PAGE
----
Then, during his fifth interview, he cried: 'I never touched a baby.'
The boy sobbed, abandoning his narrative of a day spent shoplifting while playing truant with a friend, also aged 10. 'You're going to put me in jail for nothing,' he wailed. And he wept hysterically, telling his mother: 'I never touched him. I never killed him, mum.'
The boy, identified only as B, slumped in his seat in the dock as the jury listened to five interviews tape-recorded during two days at a police station. He heard his voice sobbing innocence, blaming his companion, boy A, for taking James from the Strand shopping centre, in Bootle, on 12 February.
The prosecution claims both boys had a fluent capacity to lie, blaming each other for the abduction and murder of James on a railway track at Walton, Liverpool.
The pair plead not guilty to both charges, and deny the attempted abduction of another child.
Boy B's mother was not surprised when a police officer called early on 18 February. She had expected the police to see her son because of his truancy the previous Friday, 12 February. Instead, B was arrested for murder and abduction, and his mother was to be present during his first five interviews with detectives.
In the interviews, B tells police he has been bullied at school. He became friends with A and played truant with him on a few occasions. 'But I don't want to play with him now.' A is too naughty, plays truant more often, and steals sweets and toys, said B. He does things with A that he would be too scared to do on his own.
The police asked: 'So, as long as he's with you for a bit of courage, you'll go along with what he does, and have a little go yourself?' B replied: 'Yeah.'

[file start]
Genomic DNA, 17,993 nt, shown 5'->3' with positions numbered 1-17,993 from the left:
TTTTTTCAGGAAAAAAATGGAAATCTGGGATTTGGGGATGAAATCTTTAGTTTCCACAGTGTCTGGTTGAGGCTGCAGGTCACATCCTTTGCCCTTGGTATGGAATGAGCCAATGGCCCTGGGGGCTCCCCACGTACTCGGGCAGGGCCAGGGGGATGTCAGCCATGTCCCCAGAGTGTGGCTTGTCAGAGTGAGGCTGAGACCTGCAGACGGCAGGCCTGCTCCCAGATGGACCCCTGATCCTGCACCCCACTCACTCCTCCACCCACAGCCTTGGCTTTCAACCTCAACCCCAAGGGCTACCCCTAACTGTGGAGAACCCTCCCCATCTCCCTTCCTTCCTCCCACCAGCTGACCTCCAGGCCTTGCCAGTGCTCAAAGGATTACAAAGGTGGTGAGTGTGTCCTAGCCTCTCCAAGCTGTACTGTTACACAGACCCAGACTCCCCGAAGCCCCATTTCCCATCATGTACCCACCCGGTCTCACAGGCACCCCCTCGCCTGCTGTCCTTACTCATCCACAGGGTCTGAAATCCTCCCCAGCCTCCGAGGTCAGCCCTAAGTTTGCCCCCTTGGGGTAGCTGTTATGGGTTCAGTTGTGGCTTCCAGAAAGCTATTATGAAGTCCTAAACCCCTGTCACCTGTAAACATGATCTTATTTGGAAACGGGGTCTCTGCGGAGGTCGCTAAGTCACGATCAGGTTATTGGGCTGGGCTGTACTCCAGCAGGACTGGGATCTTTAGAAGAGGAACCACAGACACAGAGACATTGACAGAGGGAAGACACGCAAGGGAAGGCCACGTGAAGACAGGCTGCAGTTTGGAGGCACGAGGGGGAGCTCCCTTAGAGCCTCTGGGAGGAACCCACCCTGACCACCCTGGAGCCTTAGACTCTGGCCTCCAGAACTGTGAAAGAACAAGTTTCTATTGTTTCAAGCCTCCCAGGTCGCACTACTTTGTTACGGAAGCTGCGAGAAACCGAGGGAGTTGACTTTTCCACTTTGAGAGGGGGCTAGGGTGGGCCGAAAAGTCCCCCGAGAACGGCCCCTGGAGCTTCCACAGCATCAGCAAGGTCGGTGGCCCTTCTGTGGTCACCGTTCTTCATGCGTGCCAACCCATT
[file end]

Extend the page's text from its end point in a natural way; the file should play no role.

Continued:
He claimed he did not want to 'sag off' school on 12 February. 'I wanted to take the gerbils home.' Mrs B explained: 'I gave him a letter to bring the gerbils home for the holiday.' But neither A nor B entered school. They wandered the streets, visting shops, B said. They stole paint. A threw some over B's coat and trousers, 'And I said to him me mum's going to kill me.'
In the third interview, late on 18 February, detectives put a little pressure on him, reminding him not to tell lies. 'You think I've killed the kid,' B said.
His mother told him not to get upset, but he cried and cried, and he claimed they did not even go to the Strand precinct that day.
Then boy B changed his story. They were there. His mother became cross. B wept, insisted they were shoplifting and he thought if he admitted being at the Strand, his mother would think he had killed the baby.
He became distressed, at times hysterical during the fifth interview, given on 19 February. The jury could hear B crying inconsolably, admitting that A had taken the baby, but abandoned him.
James had been 'just walking round on his own'. Boy A did not harm the child. 'You wouldn't do that to a boy, would you?' Mrs B said. Her son continued to cry. 'I want to go home. I've already told youse what I know,' he said. Then he asked to be left alone with his mother and solicitor, and the police ended the interview.
The trial continues today.Reuse content